Record medal haul at European Athletics U18 Championships

Jerusalem track

Great Britain and Northern Ireland enjoyed another medal-laden evening on the final day of the European Athletics U18 Championships in Jerusalem. The team won a total overall medal tally of 16, beating the previous Great Britain and Northern Ireland total of 13 medals in 2016.

Iris Downes (handicap -0.8) over 800m was the highlight of the final day with a bronze medal with steeplechaser Luke Birdseye (handicap -3.4) just missing a medal.

In a slow and tactical 800m final, Iris Downes (handicap -0.8) hit the lead with 200m to go in her bid for a medal. As the finish line approached, she was in second place until a late lunge by Jana Becker (GER) saw Downes pipped on the line for the silver medal. Downes time of 2:09.56 saw her finish in the bronze medal position.

Ella Greenway (handicap 0.4) narrowly missed out on a medal finishing fourth in 2:10.30.

Speaking after the race Downes said: “When we hit that final 200m I thought ‘it’s a final, I may as well take it on’. My legs felt great at that point until around 50m to go and the other girls caught up with me.”

In the 2000m steeplechase final, Luke Birdseye (handicap -3.4) narrowly missed out on a medal finishing fourth place, running a huge eight-second personal best to finish in 5:44.45. Oliver Patton (handicap -2.2) finished 15th in a time of 6:09.25.

The 3000m final saw Edward Bird (handicap -4.2) add another bronze medal to the Great Britain and Northern Ireland medal tally. Entering the final lap leading a group of four athletes, Bird dug deep in the final 100m to win bronze in a personal best time of 8:14.59.

Bird was quick to thank his teammate after the race: “I started the race thinking ‘I’m in with a good shout if I get this right’, I wanted it to be a fast race and I have to thank James Knockton (handicap -4.1) for taking it out and being fearless, it was such a bold move and it certainly helped me to win the medal.”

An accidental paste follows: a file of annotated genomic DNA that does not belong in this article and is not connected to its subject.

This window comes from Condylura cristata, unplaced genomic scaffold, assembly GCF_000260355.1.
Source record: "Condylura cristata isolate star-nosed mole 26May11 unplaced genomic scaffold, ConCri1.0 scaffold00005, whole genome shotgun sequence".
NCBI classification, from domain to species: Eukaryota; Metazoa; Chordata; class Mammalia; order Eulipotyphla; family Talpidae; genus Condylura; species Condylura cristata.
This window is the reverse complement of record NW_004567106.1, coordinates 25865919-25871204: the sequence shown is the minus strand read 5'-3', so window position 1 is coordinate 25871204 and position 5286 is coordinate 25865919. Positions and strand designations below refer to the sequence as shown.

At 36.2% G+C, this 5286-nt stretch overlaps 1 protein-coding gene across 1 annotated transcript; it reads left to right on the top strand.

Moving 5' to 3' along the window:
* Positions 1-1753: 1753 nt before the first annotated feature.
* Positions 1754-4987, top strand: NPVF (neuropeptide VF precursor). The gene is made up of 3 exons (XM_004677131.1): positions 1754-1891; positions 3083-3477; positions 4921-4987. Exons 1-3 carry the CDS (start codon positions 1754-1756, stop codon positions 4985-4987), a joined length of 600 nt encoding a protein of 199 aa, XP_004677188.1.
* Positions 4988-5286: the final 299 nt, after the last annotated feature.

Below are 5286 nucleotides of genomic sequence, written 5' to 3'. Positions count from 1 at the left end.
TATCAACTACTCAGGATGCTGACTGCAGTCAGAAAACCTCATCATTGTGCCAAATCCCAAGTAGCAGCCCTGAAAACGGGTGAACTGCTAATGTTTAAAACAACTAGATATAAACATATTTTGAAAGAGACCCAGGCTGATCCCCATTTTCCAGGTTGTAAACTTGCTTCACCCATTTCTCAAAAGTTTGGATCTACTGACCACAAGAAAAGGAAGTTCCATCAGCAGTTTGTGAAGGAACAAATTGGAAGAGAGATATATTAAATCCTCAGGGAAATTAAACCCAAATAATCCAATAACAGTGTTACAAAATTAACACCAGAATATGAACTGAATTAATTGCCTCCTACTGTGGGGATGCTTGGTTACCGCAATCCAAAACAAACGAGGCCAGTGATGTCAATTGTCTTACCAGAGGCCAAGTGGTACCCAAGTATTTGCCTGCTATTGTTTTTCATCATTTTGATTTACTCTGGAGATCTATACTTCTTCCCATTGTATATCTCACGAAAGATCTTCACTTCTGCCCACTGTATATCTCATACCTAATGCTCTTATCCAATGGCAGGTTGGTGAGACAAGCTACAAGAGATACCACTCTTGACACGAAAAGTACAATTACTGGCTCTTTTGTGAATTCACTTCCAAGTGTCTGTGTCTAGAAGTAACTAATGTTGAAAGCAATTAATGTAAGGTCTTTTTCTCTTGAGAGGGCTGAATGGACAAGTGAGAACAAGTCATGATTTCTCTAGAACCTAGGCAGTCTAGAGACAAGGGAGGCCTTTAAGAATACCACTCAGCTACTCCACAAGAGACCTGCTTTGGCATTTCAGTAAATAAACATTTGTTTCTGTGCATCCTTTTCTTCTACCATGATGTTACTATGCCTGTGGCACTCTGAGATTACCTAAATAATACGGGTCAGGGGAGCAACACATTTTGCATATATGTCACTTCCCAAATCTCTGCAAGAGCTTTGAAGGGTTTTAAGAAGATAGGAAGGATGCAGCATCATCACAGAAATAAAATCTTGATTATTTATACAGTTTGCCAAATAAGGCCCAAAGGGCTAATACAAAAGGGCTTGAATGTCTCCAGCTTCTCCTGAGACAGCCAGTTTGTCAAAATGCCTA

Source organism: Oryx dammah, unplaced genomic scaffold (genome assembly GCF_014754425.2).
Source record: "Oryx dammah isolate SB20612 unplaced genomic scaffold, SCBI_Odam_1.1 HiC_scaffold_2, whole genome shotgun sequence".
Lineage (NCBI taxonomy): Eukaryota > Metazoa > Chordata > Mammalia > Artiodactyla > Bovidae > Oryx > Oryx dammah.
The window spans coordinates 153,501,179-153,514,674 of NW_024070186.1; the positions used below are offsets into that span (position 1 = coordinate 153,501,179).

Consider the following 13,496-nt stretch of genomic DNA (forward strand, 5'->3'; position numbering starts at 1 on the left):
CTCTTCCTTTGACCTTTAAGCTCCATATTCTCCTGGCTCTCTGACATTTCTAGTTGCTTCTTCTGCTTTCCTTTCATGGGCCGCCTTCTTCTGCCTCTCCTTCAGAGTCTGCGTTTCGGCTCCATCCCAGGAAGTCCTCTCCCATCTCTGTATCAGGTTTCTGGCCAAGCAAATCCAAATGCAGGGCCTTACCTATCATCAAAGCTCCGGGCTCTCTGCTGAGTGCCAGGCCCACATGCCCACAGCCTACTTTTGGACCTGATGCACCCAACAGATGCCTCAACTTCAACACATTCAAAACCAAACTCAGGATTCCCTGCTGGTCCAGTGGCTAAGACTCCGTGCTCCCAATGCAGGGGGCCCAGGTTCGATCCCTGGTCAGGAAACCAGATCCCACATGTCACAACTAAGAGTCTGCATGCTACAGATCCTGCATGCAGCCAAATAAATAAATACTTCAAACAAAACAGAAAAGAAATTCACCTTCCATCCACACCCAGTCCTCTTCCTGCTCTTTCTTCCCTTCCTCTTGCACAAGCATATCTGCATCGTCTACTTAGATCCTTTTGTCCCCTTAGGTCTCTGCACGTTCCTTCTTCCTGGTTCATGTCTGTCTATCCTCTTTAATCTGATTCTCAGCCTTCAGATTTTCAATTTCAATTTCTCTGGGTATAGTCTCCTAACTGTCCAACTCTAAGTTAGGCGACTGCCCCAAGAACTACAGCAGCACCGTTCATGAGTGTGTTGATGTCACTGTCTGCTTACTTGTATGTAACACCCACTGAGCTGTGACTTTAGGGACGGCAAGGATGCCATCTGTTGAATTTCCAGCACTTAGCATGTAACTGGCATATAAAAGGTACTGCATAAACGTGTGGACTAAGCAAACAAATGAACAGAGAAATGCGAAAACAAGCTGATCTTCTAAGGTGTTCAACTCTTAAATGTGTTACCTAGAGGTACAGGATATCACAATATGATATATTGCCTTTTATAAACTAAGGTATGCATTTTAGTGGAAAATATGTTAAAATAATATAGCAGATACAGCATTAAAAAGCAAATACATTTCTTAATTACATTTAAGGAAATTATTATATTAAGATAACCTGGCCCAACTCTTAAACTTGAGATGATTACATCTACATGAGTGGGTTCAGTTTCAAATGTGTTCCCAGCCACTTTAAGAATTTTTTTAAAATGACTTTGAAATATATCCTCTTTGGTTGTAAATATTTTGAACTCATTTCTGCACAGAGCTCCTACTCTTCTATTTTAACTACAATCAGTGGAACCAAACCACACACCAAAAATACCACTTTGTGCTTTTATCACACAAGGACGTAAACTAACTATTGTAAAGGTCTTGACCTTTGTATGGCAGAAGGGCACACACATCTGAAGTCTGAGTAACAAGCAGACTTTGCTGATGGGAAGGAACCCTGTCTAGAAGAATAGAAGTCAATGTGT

Annie Mann (handicap 0.7) produced a fantastic final 100m to claim the 1500m title in a personal best time of 4:23.41. Finding herself boxed early in the race, she thought her title hopes had gone, but found an extra gear with 200m to go to claim a memorable victory.

Speaking after the race, Mann said, “I came in with a game plan and that went out the window after getting a slow start. I ended up running wide but as soon as I heard that bell I thought ‘right, it’s go time!’ I watched everyone win medals yesterday and I wanted to experience that too. I really dug deep in that final 100m.”

Jess Bailey (handicap 0.2) entered the 3000m as the one to beat. The young Brit trusted in her front running ability and took the lead from the gun in a bid to run the sprint out of her competitors. It almost worked as she entered the final 400m with just three in contention for the medals but a phenomenal sprint from Sofia Thorgersen (DEN) saw her claim the title. Bailey came home in 9:32.74 to claim the silver medal.

She said, “I knew the danger was always going to be the kick, so my plan was to take it out and wind it up to try and run the sprint out of her, but I went out a little too hard, even for myself, but it still worked out alright.”

In the boys 1500m final, Tendai Nyabadza (handicap -4.2) added another medal to the Great Britain and Northern Ireland medal tally. Nyabadza entered the final 100m in the silver medal position but had to dig deep to fend off a strong finishing Norwegian pair and was just pipped in the final 20m for the silver medal but held on for bronze.

Nyabadza commented: “It feels very, very good. Coming in ranked third I always hoped to get a medal. It would have been nice to finish higher than my ranking, but that wasn’t to be. I am still delighted to be going home with a bronze medal.”

Corey Campbell (handicap 0.7) finished sixth with a time of 3:55.04.

Laura Kerr, Team Leader, said: “These young athletes have embraced the opportunity to step onto the international stage. With 16 medals and 22 personal bests, many of them have significantly outperformed their rankings. I have been very impressed with their preparations, behaviours and execution and want to thank their parents and congratulate their personal coaches.  It is vital these athletes continue to refine their skills, abilities and behaviours in order to fulfil their potential as senior athletes.”

Dan Wagner, British Athletics Performance Pathway Manager and Team Delegation Leader added: “The international age group championships are a key part of the Great Britain & Northern Ireland pathway, supporting & providing the experience to learn the key skills, abilities and behaviours needed to progress onto the senior international stage. This European U18 team have showcased exciting potential for the future with their performances but also their approach in preparation before and during the championships. Congratulations to athletes and their coaches and thank you to the tireless efforts of the team staff who guided them through the championships.”

Endurance Medals

Gold:  Annie Mann (1500m)  

Silver: Jess Bailey (3000m)

Bronze: Edward Bird (3000m), Tendai Nyabadza (1500m), Iris Downes (800m)


Full event summary on this link